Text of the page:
It's one thing to blow stuff up because they're outdated and unnecessary -- and another thing altogether to just blow them up for the sake of blowing them up, or even just out of convenience. But as a way of highlighting just how much of our system is held together based on legacy reasons, rather than actual rules, it's fascinating.
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Posted on Techdirt - 5 January 2017 @ 8:29am
One of the wonders of the internet was that it was supposed to be a distributed computer system, meaning that it would be harder to take down and harder to censor. But, over time, things keep getting more and more centralized. And that's especially true in the mobile ecosystem, and doubly so for the Apple iOS mobile ecosystem (at least on Android it's much easier to sideload apps). The latest demonstration of this is that Apple agreed to remove apps from the NY Times from its iOS app store in China, complying with demands from the Chinese government:
Apple removed both the English-language and Chinese-language apps from the app store in China on Dec. 23. Apps from other international publications, including The Financial Times and The Wall Street Journal, were still available in the app store.
“We have been informed that the app is in violation of local regulations,” Fred Sainz, an Apple spokesman, said of the Times apps. “As a result, the app must be taken down off the China App Store. When this situation changes, the App Store will once again offer the New York Times app for download in China.”
The article about this -- in the NY Times, naturally -- says that the paper has asked Apple to reconsider. No one is clear on exactly why this is happening, but the (reasonable) assumption is that it has to do with the new regulations China put in place over the summer that demand all internet news providers must be approved by the Chinese government
-- which the Chinese are spinning as part of its effort to crack down on "fake news."
Of course, this really just highlights two separate, but equally worrisome trends: (1) the increasing centralization of connected ecosystems, that creates a single chokepoint to target with censorship demands; and (2) the ability to use hyped up claims about "fake news" to censor legitimate and critical investigative reporting. Neither of these are good to see, and both need to be counteracted.
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Posted on Techdirt - 4 January 2017 @ 9:40am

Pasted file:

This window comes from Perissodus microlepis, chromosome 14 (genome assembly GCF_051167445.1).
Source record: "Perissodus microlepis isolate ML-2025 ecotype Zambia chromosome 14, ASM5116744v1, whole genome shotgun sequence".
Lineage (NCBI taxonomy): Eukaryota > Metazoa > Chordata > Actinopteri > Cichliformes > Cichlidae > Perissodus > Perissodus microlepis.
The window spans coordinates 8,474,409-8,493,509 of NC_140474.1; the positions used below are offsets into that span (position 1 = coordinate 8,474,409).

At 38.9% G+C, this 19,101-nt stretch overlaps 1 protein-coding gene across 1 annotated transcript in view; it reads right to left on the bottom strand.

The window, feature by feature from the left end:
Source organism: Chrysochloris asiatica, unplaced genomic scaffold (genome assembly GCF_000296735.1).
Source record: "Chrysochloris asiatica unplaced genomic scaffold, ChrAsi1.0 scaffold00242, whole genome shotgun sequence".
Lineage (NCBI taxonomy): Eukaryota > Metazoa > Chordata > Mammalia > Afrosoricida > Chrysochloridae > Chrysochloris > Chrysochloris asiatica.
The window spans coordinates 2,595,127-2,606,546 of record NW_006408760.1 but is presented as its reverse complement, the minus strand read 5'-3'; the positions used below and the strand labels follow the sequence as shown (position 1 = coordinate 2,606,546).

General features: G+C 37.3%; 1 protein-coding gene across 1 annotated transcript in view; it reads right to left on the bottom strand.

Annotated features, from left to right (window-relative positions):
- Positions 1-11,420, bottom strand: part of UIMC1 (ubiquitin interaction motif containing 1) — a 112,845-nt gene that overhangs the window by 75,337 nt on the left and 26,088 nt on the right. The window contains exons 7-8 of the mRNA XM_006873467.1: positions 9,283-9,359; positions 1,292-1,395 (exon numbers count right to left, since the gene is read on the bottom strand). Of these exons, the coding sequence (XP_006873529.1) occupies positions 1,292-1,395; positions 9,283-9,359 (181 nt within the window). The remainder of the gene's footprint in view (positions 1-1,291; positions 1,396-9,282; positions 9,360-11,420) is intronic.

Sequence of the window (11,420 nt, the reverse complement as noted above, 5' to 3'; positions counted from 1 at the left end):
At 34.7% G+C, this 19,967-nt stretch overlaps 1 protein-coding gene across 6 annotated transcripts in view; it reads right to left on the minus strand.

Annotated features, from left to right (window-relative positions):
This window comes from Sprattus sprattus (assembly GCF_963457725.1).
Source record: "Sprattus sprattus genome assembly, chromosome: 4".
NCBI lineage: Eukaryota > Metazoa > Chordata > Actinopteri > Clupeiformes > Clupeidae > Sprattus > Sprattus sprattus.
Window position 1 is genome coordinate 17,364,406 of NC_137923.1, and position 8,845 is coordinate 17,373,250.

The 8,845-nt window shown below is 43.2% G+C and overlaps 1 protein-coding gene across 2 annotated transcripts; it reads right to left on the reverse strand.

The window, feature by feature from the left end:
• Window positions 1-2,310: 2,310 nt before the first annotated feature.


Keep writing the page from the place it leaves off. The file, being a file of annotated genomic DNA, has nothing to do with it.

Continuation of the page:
The RIAA is not exactly known for being the most honest of organizations out there, but in an interview given by the organization's General Counsel, Steve Marks, the level of blatant dishonesty is taken to incredible new levels. I'm going to take just one paragraph and break down what a load of total bullshit it is, and hopefully it will demonstrate, yet again, why the RIAA should never be taken seriously in its claims. It's the final question in a short interview with the Hollywood Reporter, and the question is at the top:
What changes do you foresee in the landscape of music law over the next five years?
Issues like the “value gap” and obligations of intermediaries will continue to dominate the legal landscape. Ideally, the Byzantine legal structure today would give way to a system where creators are fairly compensated and competitors are on equal footing. Those who have an interest in music could come together to figure out solutions. While litigation can be an important tool, it often takes a long time and the results are unclear. Solutions between business and industry partners can clear a path through thorny legal issues. The combination of partnership and technology can go a long way to ensuring a healthy music ecosystem.
Let's take this bit by bit.
Issues like the "value gap"....
The "value gap" is a completely made up concept
by the RIAA and friends, arguing that internet platforms aren't paying the record labels (not the artists) enough. It's based on a series of out and out lies, including the simply false claim that artists make more from vinyl record sales
than from online streaming.
The "value gap" is the RIAA cherry picking misleading numbers to argue that internet platforms aren't paying them enough. Note that they don't make any effort to improve what they're doing -- they're just demanding more money from platforms... just because.
And, really, that's the same issue with the rest of that sentence:
... obligations of intermediaries will continue to dominate the legal landscape.
"Obligations of intermediaries." That's legal speak for "we want everyone else to act as our private police force, and they should automatically block infringing material or we should be able to sue them for billions of dollars." Never mind the fact that the industry can't even keep track of its own copyrights, and has been known to sue over authorized works
or that the RIAA itself has a history of falsely claiming infringement